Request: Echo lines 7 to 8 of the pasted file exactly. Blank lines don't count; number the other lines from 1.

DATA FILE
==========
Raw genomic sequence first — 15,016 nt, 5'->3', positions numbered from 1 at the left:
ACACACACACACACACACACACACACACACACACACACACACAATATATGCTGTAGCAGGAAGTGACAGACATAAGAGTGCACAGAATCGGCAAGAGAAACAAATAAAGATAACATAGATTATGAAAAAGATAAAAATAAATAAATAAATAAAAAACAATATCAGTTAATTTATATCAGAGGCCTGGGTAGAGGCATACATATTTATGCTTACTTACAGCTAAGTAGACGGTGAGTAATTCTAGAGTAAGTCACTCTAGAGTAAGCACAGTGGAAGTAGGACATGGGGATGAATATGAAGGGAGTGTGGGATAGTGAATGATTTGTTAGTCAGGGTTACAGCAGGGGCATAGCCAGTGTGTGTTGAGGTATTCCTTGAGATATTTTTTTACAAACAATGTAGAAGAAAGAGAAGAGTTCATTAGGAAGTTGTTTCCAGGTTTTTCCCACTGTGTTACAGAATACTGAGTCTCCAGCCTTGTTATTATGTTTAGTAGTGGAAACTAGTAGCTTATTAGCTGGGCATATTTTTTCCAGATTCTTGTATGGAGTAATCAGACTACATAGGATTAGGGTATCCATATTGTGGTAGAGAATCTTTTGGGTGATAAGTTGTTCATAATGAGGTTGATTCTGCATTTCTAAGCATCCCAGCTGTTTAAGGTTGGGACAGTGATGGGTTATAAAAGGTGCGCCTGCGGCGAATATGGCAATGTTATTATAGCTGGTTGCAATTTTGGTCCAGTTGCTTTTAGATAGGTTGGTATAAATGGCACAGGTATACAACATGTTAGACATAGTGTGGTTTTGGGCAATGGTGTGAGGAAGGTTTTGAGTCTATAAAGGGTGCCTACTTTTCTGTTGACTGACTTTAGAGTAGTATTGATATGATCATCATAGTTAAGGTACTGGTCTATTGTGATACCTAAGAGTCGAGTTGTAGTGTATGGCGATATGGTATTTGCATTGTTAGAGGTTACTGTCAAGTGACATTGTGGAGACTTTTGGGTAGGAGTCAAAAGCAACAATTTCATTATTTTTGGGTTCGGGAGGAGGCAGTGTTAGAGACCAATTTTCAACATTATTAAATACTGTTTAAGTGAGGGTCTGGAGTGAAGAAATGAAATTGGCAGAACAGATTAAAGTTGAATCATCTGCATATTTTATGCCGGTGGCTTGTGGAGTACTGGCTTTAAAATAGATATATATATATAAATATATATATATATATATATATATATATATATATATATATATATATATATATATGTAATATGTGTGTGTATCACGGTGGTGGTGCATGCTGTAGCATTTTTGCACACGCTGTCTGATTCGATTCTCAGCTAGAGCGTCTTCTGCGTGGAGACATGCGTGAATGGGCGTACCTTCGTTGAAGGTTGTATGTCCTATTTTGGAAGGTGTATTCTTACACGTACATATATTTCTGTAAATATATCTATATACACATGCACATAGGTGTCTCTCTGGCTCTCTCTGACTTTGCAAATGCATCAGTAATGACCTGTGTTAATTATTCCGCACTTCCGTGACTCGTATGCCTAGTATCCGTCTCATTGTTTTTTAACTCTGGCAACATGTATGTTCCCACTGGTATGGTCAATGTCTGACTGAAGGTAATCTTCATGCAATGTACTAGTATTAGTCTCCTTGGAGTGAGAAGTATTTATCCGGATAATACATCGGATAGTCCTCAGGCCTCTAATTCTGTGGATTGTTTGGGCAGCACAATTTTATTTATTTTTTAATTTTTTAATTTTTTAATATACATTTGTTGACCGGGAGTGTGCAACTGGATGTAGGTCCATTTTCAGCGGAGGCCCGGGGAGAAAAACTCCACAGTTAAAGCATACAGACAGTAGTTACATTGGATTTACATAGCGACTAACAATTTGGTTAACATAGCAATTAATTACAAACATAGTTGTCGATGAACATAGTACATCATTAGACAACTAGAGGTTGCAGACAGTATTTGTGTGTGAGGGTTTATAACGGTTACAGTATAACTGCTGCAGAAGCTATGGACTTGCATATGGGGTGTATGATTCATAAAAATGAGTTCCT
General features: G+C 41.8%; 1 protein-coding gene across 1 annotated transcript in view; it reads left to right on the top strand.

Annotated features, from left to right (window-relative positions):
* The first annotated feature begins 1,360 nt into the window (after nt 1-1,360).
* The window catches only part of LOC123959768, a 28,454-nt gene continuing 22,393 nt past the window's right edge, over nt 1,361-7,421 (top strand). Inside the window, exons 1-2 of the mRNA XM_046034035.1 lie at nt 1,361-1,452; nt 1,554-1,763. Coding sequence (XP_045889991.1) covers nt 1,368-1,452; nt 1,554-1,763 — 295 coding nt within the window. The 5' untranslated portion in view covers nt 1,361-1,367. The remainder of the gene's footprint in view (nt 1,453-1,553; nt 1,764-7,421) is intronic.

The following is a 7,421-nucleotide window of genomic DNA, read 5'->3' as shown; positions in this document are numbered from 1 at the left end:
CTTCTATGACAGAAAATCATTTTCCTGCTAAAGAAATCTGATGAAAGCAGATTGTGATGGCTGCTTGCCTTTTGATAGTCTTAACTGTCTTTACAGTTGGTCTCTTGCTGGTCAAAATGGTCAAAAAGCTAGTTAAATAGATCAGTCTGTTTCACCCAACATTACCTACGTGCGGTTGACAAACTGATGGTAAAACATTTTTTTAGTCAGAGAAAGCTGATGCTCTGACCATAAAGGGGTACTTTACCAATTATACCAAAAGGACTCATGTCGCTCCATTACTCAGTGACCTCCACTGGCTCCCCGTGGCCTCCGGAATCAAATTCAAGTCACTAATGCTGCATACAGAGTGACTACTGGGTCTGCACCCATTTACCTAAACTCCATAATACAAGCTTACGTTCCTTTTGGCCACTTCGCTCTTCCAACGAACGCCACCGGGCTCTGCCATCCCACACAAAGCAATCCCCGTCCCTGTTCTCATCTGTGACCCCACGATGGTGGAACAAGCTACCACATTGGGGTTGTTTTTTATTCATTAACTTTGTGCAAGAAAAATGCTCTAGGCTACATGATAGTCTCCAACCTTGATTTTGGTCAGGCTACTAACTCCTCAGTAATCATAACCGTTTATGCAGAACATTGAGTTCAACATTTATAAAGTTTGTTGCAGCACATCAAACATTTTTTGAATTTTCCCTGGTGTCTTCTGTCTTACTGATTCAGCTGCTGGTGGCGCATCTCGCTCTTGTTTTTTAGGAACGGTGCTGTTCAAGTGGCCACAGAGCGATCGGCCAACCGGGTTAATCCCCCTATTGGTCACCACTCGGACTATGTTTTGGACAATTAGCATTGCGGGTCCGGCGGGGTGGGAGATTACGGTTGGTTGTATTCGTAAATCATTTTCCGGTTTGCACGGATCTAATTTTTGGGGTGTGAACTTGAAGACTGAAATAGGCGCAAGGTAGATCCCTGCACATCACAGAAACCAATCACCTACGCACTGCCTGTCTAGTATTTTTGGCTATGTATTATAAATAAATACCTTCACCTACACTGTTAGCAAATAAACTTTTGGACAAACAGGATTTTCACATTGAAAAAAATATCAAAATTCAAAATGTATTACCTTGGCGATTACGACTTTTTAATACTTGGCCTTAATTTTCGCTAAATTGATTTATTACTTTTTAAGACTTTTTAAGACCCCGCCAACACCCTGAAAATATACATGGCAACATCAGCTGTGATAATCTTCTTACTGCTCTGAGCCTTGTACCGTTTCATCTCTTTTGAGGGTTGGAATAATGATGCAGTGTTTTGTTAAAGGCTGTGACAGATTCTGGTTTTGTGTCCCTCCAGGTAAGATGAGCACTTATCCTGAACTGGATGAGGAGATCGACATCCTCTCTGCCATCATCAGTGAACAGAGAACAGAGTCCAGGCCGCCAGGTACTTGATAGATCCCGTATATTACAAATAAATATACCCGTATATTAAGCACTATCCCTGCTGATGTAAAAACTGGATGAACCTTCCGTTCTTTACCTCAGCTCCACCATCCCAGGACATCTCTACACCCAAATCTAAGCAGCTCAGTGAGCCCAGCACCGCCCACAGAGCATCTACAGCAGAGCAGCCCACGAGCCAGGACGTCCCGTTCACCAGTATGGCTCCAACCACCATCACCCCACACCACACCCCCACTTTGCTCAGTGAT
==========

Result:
The following is a 7,421-nucleotide window of genomic DNA, read 5'->3' as shown; positions in this document are numbered from 1 at the left end:
CTTCTATGACAGAAAATCATTTTCCTGCTAAAGAAATCTGATGAAAGCAGATTGTGATGGCTGCTTGCCTTTTGATAGTCTTAACTGTCTTTACAGTTGGTCTCTTGCTGGTCAAAATGGTCAAAAAGCTAGTTAAATAGATCAGTCTGTTTCACCCAACATTACCTACGTGCGGTTGACAAACTGATGGTAAAACATTTTTTTAGTCAGAGAAAGCTGATGCTCTGACCATAAAGGGGTACTTTACCAATTATACCAAAAGGACTCATGTCGCTCCATTACTCAGTGACCTCCACTGGCTCCCCGTGGCCTCCGGAATCAAATTCAAGTCACTAATGCTGCATACAGAGTGACTACTGGGTCTGCACCCATTTACCTAAACTCCATAATACAAGCTTACGTTCCTTTTGGCCACTTCGCTCTTCCAACGAACGCCACCGGGCTCTGCCATCCCACACAAAGCAATCCCCGTCCCTGTTCTCATCTGTGACCCCACGATGGTGGAACAAGCTACCACATTGGGGTTGTTTTTTATTCATTAACTTTGTGCAAGAAAAATGCTCTAGGCTACATGATAGTCTCCAACCTTGATTTTGGTCAGGCTACTAACTCCTCAGTAATCATAACCGTTTATGCAGAACATTGAGTTCAACATTTATAAAGTTTGTTGCAGCACATCAAACATTTTTTGAATTTTCCCTGGTGTCTTCTGTCTTACTGATTCAGCTGCTGGTGGCGCATCTCGCTCTTGTTTTTTAGGAACGGTGCTGTTCAAGTGGCCACAGAGCGATCGGCCAACCGGGTTAATCCCCCTATTGGTCACCACTCGGACTATGTTTTGGACAATTAGCATTGCGGGTCCGGCGGGGTGGGAGATTACGGTTGGTTGTATTCGTAAATCATTTTCCGGTTTGCACGGATCTAATTTTTGGGGTGTGAACTTGAAGACTGAAATAGGCGCAAGGTAGATCCCTGCACATCACAGAAACCAATCACCTACGCACTGCCTGTCTAGTATTTTTGGCTATGTATTATAAATAAATACCTTCACCTACACTGTTAGCAAATAAACTTTTGGACAAACAGGATTTTCACATTGAAAAAAATATCAAAATTCAAAATGTATTACCTTGGCGATTACGACTTTTTAATACTTGGCCTTAATTTTCGCTAAATTGATTTATTACTTTTTAAGACTTTTTAAGACCCCGCCAACACCCTGAAAATATACATGGCAACATCAGCTGTGATAATCTTCTTACTGCTCTGAGCCTTGTACCGTTTCATCTCTTTTGAGGGTTGGAATAATGATGCAGTGTTTTGTTAAAGGCTGTGACAGATTCTGGTTTTGTGTCCCTCCAGGTAAGATGAGCACTTATCCTGAACTGGATGAGGAGATCGACATCCTCTCTGCCATCATCAGTGAACAGAGAACAGAGTCCAGGCCGCCAGGTACTTGATAGATCCCGTATATTACAAATAAATATACCCGTATATTAAGCACTATCCCTGCTGATGTAAAAACTGGATGAACCTTCCGTTCTTTACCTCAGCTCCACCATCCCAGGACATCTCTACACCCAAATCTAAGCAGCTCAGTGAGCCCAGCACCGCCCACAGAGCATCTACAGCAGAGCAGCCCACGAGCCAGGACGTCCCGTTCACCAGTATGGCTCCAACCACCATCACCCCACACCACACCCCCACTTTGCTCAGTGAT